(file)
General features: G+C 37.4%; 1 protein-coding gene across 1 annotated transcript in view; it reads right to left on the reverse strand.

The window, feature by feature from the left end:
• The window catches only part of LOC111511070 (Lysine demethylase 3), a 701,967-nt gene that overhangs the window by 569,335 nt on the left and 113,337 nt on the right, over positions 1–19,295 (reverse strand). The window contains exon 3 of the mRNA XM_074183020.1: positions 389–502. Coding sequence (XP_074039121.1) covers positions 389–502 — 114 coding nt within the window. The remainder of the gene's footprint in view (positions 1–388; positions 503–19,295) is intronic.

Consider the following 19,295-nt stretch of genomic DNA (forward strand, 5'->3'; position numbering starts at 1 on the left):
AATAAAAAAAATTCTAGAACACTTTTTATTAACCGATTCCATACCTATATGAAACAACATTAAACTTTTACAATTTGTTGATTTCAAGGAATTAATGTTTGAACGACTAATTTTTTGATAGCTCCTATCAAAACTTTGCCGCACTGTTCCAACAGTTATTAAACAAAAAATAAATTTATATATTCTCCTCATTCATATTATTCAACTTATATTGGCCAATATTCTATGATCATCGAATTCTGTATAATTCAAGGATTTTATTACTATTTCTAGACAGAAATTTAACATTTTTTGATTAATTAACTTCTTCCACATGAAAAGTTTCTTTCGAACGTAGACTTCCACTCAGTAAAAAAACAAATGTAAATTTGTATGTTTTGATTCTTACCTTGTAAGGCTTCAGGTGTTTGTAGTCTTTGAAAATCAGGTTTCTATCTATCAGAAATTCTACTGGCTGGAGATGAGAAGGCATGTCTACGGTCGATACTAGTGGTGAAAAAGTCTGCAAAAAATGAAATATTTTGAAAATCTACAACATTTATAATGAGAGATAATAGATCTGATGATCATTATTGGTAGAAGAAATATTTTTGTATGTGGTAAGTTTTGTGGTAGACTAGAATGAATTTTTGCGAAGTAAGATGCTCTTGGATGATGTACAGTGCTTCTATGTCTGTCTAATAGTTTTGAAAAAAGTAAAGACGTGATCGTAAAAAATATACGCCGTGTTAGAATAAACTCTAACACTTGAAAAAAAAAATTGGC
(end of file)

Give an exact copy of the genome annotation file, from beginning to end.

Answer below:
General features: G+C 37.4%; 1 protein-coding gene across 1 annotated transcript in view; it reads right to left on the reverse strand.

The window, feature by feature from the left end:
• The window catches only part of LOC111511070 (Lysine demethylase 3), a 701,967-nt gene that overhangs the window by 569,335 nt on the left and 113,337 nt on the right, over positions 1–19,295 (reverse strand). The window contains exon 3 of the mRNA XM_074183020.1: positions 389–502. Coding sequence (XP_074039121.1) covers positions 389–502 — 114 coding nt within the window. The remainder of the gene's footprint in view (positions 1–388; positions 503–19,295) is intronic.

Consider the following 19,295-nt stretch of genomic DNA (forward strand, 5'->3'; position numbering starts at 1 on the left):
AATAAAAAAAATTCTAGAACACTTTTTATTAACCGATTCCATACCTATATGAAACAACATTAAACTTTTACAATTTGTTGATTTCAAGGAATTAATGTTTGAACGACTAATTTTTTGATAGCTCCTATCAAAACTTTGCCGCACTGTTCCAACAGTTATTAAACAAAAAATAAATTTATATATTCTCCTCATTCATATTATTCAACTTATATTGGCCAATATTCTATGATCATCGAATTCTGTATAATTCAAGGATTTTATTACTATTTCTAGACAGAAATTTAACATTTTTTGATTAATTAACTTCTTCCACATGAAAAGTTTCTTTCGAACGTAGACTTCCACTCAGTAAAAAAACAAATGTAAATTTGTATGTTTTGATTCTTACCTTGTAAGGCTTCAGGTGTTTGTAGTCTTTGAAAATCAGGTTTCTATCTATCAGAAATTCTACTGGCTGGAGATGAGAAGGCATGTCTACGGTCGATACTAGTGGTGAAAAAGTCTGCAAAAAATGAAATATTTTGAAAATCTACAACATTTATAATGAGAGATAATAGATCTGATGATCATTATTGGTAGAAGAAATATTTTTGTATGTGGTAAGTTTTGTGGTAGACTAGAATGAATTTTTGCGAAGTAAGATGCTCTTGGATGATGTACAGTGCTTCTATGTCTGTCTAATAGTTTTGAAAAAAGTAAAGACGTGATCGTAAAAAATATACGCCGTGTTAGAATAAACTCTAACACTTGAAAAAAAAAATTGGC